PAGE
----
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Long crank time, problem solved.

4081 Views 7 Replies 4 Participants Last post by  Okie
1986 Honda Fourtrax 350. After setting for several days especially in cold weather the engine had to be cranked on and off over several times and finally would hear the fuel pump briefly click few times and it would start. Would not ever start until the fuel pump eventually ran. The fuel pump normally only operates on this model unit when the engine cranks or is running. Choke is operating ok also, just not getting enough fuel pump prime to the carb.

I noticed if I applied 12v to the fuel pump run wire manually for a prime until the fuel pump stopped clicking the cycle would immediately start. I installed a fender mounted primer switch like this one (see ebay number below) fused at 10 amps and works great. Cycle will now set for long time and immediately cold start after getting the manual fuel pump prime.

Note this switch is wired to apply 12v to the pump hot wire only after the normal regular feed wire is disconnected. (no backfeed thru the cycles regular wiring)

ebay number 302323003823
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I'm not familiar with your model of ATV, but normally there should be enough fuel in the bowl of the carburetor for starting. Isn't that the case with your machine?
The fuel cannot evaporate out of the bowl of the carb because it is sealed in there by the float needle and seat. Here is what I think is causing the problem on these old machines with diaphragm style fuel pumps:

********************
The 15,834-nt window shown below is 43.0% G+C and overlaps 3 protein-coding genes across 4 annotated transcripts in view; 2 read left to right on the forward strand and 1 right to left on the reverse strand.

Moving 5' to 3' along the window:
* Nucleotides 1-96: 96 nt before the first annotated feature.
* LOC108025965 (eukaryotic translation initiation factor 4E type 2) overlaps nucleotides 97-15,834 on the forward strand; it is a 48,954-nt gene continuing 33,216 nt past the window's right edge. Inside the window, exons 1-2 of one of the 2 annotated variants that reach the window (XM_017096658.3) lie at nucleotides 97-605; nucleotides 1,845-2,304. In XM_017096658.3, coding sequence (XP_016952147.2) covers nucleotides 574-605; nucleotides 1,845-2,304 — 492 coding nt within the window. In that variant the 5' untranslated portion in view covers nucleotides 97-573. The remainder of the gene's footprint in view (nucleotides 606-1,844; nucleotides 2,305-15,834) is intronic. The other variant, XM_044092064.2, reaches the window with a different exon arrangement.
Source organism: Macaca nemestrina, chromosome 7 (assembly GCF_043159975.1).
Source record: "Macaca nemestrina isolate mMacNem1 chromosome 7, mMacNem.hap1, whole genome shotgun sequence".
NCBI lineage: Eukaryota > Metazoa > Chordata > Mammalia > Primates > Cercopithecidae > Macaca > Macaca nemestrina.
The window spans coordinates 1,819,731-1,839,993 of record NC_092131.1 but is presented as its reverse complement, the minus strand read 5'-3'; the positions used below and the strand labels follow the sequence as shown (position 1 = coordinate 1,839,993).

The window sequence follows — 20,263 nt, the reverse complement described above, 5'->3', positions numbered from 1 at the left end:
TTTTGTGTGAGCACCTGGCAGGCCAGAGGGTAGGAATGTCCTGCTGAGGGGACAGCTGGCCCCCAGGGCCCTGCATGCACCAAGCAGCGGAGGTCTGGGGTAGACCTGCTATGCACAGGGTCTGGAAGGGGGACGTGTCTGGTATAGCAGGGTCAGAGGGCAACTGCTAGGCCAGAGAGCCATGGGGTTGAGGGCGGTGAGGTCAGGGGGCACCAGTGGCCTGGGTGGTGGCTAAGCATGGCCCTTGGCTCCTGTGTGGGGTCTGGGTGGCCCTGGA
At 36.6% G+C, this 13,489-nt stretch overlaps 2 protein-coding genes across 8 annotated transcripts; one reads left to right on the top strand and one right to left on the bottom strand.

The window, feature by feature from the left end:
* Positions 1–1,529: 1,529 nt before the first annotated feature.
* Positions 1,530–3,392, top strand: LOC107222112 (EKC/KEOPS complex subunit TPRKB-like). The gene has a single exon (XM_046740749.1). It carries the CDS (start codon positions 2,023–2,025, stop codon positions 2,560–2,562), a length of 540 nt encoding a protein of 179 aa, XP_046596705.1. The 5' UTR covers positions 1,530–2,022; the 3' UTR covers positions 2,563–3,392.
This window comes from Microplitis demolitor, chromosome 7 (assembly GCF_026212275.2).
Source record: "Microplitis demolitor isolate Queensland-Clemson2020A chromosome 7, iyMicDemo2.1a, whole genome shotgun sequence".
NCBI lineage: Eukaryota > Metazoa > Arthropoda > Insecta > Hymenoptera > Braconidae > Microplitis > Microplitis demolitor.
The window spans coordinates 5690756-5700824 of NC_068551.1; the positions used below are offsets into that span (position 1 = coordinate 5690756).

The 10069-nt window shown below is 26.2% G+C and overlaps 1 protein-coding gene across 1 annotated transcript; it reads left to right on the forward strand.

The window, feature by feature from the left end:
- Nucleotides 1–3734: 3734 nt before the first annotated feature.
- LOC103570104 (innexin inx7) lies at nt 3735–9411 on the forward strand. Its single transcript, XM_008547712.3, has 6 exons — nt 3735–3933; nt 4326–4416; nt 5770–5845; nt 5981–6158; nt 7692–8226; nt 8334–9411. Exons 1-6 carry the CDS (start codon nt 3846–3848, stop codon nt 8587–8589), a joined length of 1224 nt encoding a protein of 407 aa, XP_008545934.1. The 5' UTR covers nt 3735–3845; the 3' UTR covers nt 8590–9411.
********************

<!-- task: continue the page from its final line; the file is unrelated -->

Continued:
Diaphragm pumps have two reed valves that act as check valves so the pump can function. Also, when the machine is off, the reed valves hold the fuel in the discharge line and fuel bowl of the carb. Over the years, the reed valves get stiff, curl up, erode, etc., to the point where they don't seal well. This allows fuel to leak from the fuel bowl, through the reed valves and back to the tank when the machine is off. This is the root cause of the problem. With the fuel missing from the bowl and fuel line, the pump has to run for quite a while to restore that fuel during a cold start. This is made even more difficult because the pump isn't operating as efficiently as it would be with good reed valves in place.

The way to repair it is to either install a pump repair kit, which includes a new diaphragm and reed valves, or just buy a new pump. I don't know if either of those are available any more due to the age of the machine, though.
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